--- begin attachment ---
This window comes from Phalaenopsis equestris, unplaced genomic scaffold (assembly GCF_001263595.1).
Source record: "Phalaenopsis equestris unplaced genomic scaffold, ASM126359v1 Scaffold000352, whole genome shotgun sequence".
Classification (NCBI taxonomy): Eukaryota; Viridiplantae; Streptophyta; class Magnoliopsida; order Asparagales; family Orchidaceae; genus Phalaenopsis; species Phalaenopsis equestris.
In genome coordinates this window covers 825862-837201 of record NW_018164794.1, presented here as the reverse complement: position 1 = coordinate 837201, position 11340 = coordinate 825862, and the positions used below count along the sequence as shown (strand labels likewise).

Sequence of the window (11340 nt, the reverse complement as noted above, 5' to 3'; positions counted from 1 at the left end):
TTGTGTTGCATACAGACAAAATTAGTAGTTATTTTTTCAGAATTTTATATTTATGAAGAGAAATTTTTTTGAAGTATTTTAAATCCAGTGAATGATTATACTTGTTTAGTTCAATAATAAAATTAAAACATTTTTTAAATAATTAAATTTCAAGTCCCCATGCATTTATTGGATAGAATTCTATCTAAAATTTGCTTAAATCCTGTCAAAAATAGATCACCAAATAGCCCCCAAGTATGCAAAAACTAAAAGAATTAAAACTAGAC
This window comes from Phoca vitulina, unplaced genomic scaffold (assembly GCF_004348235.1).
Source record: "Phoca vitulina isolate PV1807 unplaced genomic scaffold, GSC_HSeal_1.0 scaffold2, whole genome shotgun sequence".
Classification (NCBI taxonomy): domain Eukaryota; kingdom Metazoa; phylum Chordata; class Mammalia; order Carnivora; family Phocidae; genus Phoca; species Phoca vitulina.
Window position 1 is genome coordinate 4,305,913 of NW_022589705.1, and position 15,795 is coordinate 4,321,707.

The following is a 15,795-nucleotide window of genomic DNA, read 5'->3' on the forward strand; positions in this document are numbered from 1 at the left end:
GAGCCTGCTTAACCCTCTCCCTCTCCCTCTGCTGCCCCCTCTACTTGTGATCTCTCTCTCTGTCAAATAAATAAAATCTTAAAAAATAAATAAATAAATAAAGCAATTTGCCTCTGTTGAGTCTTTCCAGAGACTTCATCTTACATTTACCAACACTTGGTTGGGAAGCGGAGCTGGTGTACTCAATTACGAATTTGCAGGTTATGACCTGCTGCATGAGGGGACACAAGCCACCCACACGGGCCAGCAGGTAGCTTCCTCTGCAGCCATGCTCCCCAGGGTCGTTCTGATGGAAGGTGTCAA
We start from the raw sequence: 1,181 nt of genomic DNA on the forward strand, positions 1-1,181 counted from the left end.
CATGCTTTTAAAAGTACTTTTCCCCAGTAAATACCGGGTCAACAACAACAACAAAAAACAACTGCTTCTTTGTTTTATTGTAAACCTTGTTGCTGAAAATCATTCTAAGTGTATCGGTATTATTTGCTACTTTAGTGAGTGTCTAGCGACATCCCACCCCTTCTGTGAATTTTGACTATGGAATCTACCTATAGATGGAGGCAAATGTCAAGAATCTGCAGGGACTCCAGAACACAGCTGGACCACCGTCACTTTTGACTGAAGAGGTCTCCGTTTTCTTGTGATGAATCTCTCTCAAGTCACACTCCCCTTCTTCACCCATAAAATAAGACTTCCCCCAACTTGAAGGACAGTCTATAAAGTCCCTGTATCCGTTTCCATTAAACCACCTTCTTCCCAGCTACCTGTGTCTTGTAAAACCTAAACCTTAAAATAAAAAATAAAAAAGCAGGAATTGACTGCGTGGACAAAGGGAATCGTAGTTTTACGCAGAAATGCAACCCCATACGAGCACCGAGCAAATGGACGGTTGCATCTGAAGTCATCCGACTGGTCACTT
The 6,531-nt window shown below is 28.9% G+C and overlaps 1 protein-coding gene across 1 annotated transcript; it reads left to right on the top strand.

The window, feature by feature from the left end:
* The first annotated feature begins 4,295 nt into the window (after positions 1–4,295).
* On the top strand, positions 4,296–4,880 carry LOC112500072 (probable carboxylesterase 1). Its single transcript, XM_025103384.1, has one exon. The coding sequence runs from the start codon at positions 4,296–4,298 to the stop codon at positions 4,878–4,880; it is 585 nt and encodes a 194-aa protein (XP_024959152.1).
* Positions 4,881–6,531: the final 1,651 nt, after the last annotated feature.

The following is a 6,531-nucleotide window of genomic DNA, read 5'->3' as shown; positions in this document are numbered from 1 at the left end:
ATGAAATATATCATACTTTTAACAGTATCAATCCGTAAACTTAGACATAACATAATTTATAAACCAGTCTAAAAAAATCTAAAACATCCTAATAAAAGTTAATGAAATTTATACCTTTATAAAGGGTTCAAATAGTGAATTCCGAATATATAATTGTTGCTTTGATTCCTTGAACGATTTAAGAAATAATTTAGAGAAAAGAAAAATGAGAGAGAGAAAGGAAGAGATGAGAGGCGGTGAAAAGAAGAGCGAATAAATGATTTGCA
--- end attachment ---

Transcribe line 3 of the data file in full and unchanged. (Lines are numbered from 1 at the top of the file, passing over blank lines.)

Classification (NCBI taxonomy): Eukaryota; Viridiplantae; Streptophyta; class Magnoliopsida; order Asparagales; family Orchidaceae; genus Phalaenopsis; species Phalaenopsis equestris.